Album Title: To Hell And Back
Label: Napalm Records
Date of Release: 2 June 2023
When a band is comprised of bassist David Ellefson (ex-Megadeth), ex-Decapitated drummer Michał Łysejko, and vocalist/guitarist Guilherme Miranda previously of Entombed A.D. fame, I’d be a silly man to not at least check out their musical offering. The band that this trio has spawned goes by the name of Dieth and ‘To Hell And Back’ is the chosen title of this, their debut full-length outing. The press releases suggests that the metal world was set ablaze by their debut single, ‘In The Hall Of The Hanging Serpents’ when it was released last year. Somehow, if that was true, I completely missed the burning inferno, and so I arrive at this review with zero knowledge of the band or their music, save for the line-up.
And with a line-up like this, I knew not to expect something soft, whimsical, and twee. I expected it to be heavy and powerful and that’s exactly what transpires to be the case on ‘To Hell And Back’. It’s a ‘no frills’ ride, one that takes us to the environs of classic heavy metal, with plenty of death metal, and thrash for good measure. In many ways, the relative simplicity works in its favour, as was the case with Entombed A.D., as well as the likes of Sepultura and Obituary. That spiteful attitude, the musical equivalent of sticking two fingers up at all around them, is evident throughout this record. It’s like ‘To Hell And Back’ is both a hard-hitting heavy metal record, and a kind of therapy session for the trio; we’ve all read about the recent sagas with David Ellefson, for example, so I suspect this provided plenty of fuel to an already robust fire.
I’ve got to be absolutely honest right from the outset and declare that I am torn by ‘To Hell And Back’. On the one hand, there are some great moments that I’ll highlight in a moment, and I like the furious energy that crackles within various cuts on the album. However, having given the record a fair few spins, I’m still not sure whether I am completely sold. There are a few missteps along the way which undermine things a touch, whilst there’s a nagging feeling that I cannot shake, that the music just lacks…urgh…something. And that ‘something’ is proving elusive to pinpoint.
Being the generally positive dude that I am (oi, pipe down at the back, please!) I’d rather return at this point to the positives. On that score, the only fitting place to start is with the opener and title track. For well over a minute, the intro delights with a delicate and beautiful acoustic guitar melody, lulling us into a false sense of security because at the 1:23 minute mark, it all changes as the quiet beginning is brushed aside with no warning, by a crushing riff, energetic gurgling bass, and pinpoint drumming. In fact, this opening song demonstrates all of the positive facets of Dieth – the excellent, professional abilities of the musicians, the melodic sensibilities that do come through now and again, and the brute force strength of the music. It’s a great start, even if the transition from the intro to the main body of the track could have been handled a little more deftly.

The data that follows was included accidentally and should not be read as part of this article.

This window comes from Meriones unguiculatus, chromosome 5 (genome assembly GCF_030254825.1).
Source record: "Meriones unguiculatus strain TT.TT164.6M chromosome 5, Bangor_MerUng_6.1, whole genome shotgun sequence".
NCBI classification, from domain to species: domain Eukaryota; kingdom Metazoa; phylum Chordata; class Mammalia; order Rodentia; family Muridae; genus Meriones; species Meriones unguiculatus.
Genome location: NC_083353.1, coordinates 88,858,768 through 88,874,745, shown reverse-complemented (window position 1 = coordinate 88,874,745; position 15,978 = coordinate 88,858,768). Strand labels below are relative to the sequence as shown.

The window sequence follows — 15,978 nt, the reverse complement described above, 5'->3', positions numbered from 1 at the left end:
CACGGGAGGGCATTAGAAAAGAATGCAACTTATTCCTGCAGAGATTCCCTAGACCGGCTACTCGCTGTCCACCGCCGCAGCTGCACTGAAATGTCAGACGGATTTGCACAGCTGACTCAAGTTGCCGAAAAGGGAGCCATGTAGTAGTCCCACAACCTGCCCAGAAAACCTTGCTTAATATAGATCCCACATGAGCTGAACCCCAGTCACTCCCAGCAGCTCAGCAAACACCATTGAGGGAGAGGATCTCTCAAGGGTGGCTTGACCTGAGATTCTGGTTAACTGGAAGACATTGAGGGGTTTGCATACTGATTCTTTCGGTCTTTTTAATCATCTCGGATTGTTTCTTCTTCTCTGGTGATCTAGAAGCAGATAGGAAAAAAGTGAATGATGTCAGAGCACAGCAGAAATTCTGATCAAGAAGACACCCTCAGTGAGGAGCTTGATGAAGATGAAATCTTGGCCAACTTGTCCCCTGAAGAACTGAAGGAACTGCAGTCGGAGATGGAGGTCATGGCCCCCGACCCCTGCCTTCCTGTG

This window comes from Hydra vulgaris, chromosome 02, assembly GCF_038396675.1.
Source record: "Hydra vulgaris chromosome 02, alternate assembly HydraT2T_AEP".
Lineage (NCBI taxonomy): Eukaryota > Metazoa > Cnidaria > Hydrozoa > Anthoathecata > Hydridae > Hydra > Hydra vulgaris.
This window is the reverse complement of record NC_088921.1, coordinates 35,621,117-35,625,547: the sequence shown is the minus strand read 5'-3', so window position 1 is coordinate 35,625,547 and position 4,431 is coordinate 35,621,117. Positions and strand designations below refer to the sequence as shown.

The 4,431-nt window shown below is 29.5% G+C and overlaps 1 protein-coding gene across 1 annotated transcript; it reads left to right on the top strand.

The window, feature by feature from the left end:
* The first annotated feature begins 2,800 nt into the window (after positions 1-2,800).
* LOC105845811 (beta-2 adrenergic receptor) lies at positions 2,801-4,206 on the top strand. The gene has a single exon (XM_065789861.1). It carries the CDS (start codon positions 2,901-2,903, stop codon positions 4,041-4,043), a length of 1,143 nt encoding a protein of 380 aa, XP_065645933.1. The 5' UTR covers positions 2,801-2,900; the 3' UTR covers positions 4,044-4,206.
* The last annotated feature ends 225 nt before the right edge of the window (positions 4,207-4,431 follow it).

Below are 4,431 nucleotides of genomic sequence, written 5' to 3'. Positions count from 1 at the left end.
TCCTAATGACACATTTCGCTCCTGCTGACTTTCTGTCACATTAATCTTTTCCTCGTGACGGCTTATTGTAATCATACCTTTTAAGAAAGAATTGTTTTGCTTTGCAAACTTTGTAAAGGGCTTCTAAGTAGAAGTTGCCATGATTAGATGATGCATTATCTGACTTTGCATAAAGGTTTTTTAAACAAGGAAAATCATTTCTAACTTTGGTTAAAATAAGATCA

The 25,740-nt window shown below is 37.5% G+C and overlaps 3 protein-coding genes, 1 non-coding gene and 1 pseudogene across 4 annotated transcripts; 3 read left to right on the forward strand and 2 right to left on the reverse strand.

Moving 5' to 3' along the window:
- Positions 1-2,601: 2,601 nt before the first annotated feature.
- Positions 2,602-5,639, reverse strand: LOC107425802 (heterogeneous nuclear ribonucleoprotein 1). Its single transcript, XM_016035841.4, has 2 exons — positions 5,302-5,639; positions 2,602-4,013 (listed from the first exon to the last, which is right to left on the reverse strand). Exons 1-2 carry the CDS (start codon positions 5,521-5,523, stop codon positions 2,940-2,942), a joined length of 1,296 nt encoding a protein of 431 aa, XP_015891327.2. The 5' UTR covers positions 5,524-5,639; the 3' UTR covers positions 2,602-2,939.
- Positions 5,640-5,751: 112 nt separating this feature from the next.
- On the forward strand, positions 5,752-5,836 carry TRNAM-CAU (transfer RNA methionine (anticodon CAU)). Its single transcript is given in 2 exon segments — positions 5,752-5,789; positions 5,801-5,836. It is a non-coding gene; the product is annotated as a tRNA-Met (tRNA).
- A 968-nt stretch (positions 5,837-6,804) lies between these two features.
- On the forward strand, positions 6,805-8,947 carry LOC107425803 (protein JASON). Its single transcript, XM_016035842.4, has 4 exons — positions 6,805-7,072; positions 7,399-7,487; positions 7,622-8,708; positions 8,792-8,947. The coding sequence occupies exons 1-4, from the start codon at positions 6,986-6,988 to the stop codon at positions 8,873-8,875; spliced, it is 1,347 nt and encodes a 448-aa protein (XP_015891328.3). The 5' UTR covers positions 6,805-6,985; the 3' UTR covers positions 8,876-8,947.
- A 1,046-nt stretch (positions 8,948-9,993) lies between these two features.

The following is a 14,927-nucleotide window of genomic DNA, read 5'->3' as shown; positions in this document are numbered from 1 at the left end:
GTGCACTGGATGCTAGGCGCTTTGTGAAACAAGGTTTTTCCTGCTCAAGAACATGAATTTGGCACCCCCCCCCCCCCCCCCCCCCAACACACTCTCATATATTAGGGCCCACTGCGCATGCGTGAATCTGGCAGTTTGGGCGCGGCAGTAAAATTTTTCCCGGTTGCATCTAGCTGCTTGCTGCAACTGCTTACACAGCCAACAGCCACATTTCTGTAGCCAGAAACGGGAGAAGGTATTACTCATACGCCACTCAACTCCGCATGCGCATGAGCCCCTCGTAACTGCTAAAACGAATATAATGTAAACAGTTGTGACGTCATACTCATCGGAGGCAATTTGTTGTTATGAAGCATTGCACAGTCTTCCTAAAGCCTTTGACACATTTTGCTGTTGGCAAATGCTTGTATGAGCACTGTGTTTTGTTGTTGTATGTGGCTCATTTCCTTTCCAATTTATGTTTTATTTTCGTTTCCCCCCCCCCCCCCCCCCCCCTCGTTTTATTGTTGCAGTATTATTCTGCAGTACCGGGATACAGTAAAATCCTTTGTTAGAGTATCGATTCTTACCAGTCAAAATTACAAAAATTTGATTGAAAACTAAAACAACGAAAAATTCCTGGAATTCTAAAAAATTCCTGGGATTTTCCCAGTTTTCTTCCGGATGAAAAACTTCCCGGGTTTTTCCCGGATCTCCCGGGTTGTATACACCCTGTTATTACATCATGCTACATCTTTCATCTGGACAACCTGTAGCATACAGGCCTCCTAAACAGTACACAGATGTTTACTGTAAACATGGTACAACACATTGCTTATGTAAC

The gratifying thing for yours truly, is the decision of Dieth to reintroduce the melody heard at the beginning of the album into a composition of its own as an outro piece. Drums and bass are introduced, and it’s a more rounded track because of it. But that gloriously addictive melody is wonderful, and I can’t get enough of it.
Another positive is the song in the middle of the record that sticks out like a sore thumb, namely ‘Walk With Me Forever’. It’s a quieter, less heavy track that has a touch of the mainstream rock ballad about it, but the key is that it is a good, solid song, with memorable melodies, strong chorus, and an unexpectedly poignant tinge to it. The biggest raise of the eyebrow is reserved for the lead vocals, handled by none other than Mr Ellefson himself. He has a good voice, and he puts in a really strong performance here, taking me willingly along for the more whimsical, introspective ride.
But, if it’s heavy material that brought you to the Dieth party, then you should focus your attention on tracks like the churning, roiling death metal assault of ‘Wicked Disdain’, a song that seeks to pummel the listener into submission via mix of slower riffs, gurgling bass, and brief blasts of pace to mix things up. Then there’s ‘Mark Of Cain’ that stands out a little more than a few of the other tracks with an unashamed blast of groovy death metal, with the vaguest of thrash hints along the way.
In terms of the nagatives, the place to start is ‘Don’t Get Mad…Get Even’. It goes without saying that we probably all know the meaning behind this song but a strong riff or two aside, I find the thrash heavy affair a little cheesy and clunky lyrically. The gang vocals are not the best and with the title of the song chanted over and over again, I begin to cringe. Actually, I cringed a little the first time I heard the song, and the cringing has just got worse over time.
I’m torn with ‘Heavy Is The Crown’ too. On the one hand, the song has a cool hypnotic groove at its heart that’s hard not to take to. But I have a really hard job of warming to the clean vocals and overall vibe that sounds very nu/alt metal, very late 90s, early noughties. There will be loads of listeners that lap it up, but I struggle with it a little.
Overall, I think that ‘To Hell And Back’ is a positive debut outing for this ‘supergroup’ trio under the Dieth moniker. But I still have my reservations. I do wonder how much I will choose to listen to it once I don’t have the compulsion to do so for review purposes. There are a couple of tracks that I’d happily add to a playlist and listen to more frequently, but as an album? I can’t shake the feeling that it’s just a little lacking overall in that unquantifiable ‘wow’ factor for me. You may disagree, though, so check it out before dismissing it.
The Score of Much Metal: 70%